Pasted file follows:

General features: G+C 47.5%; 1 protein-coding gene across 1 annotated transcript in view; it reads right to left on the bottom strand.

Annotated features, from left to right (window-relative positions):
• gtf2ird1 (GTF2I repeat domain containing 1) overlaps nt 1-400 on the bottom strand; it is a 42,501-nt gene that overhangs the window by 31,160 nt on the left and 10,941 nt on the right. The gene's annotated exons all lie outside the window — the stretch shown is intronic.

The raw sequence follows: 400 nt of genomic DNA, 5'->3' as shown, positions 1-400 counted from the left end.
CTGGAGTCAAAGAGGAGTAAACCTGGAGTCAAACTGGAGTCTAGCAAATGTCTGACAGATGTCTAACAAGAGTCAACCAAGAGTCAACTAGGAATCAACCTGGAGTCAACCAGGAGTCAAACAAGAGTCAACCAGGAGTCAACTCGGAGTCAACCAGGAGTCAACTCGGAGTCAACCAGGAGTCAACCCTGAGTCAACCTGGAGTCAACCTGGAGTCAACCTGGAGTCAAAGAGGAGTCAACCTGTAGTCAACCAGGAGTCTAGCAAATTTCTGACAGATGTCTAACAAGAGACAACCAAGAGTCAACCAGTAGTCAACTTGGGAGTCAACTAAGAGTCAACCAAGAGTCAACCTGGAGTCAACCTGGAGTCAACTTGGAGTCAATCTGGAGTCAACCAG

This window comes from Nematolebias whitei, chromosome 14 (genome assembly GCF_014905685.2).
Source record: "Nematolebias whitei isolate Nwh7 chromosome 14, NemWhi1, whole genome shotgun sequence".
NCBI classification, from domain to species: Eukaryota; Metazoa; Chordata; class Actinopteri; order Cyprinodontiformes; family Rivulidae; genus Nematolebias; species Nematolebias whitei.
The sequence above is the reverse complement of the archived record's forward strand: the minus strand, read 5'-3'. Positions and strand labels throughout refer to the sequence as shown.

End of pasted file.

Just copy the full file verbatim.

General features: G+C 47.5%; 1 protein-coding gene across 1 annotated transcript in view; it reads right to left on the bottom strand.

Annotated features, from left to right (window-relative positions):
• gtf2ird1 (GTF2I repeat domain containing 1) overlaps nt 1-400 on the bottom strand; it is a 42,501-nt gene that overhangs the window by 31,160 nt on the left and 10,941 nt on the right. The gene's annotated exons all lie outside the window — the stretch shown is intronic.

The raw sequence follows: 400 nt of genomic DNA, 5'->3' as shown, positions 1-400 counted from the left end.
CTGGAGTCAAAGAGGAGTAAACCTGGAGTCAAACTGGAGTCTAGCAAATGTCTGACAGATGTCTAACAAGAGTCAACCAAGAGTCAACTAGGAATCAACCTGGAGTCAACCAGGAGTCAAACAAGAGTCAACCAGGAGTCAACTCGGAGTCAACCAGGAGTCAACTCGGAGTCAACCAGGAGTCAACCCTGAGTCAACCTGGAGTCAACCTGGAGTCAACCTGGAGTCAAAGAGGAGTCAACCTGTAGTCAACCAGGAGTCTAGCAAATTTCTGACAGATGTCTAACAAGAGACAACCAAGAGTCAACCAGTAGTCAACTTGGGAGTCAACTAAGAGTCAACCAAGAGTCAACCTGGAGTCAACCTGGAGTCAACTTGGAGTCAATCTGGAGTCAACCAG

This window comes from Nematolebias whitei, chromosome 14 (genome assembly GCF_014905685.2).
Source record: "Nematolebias whitei isolate Nwh7 chromosome 14, NemWhi1, whole genome shotgun sequence".
NCBI classification, from domain to species: Eukaryota; Metazoa; Chordata; class Actinopteri; order Cyprinodontiformes; family Rivulidae; genus Nematolebias; species Nematolebias whitei.
The sequence above is the reverse complement of the archived record's forward strand: the minus strand, read 5'-3'. Positions and strand labels throughout refer to the sequence as shown.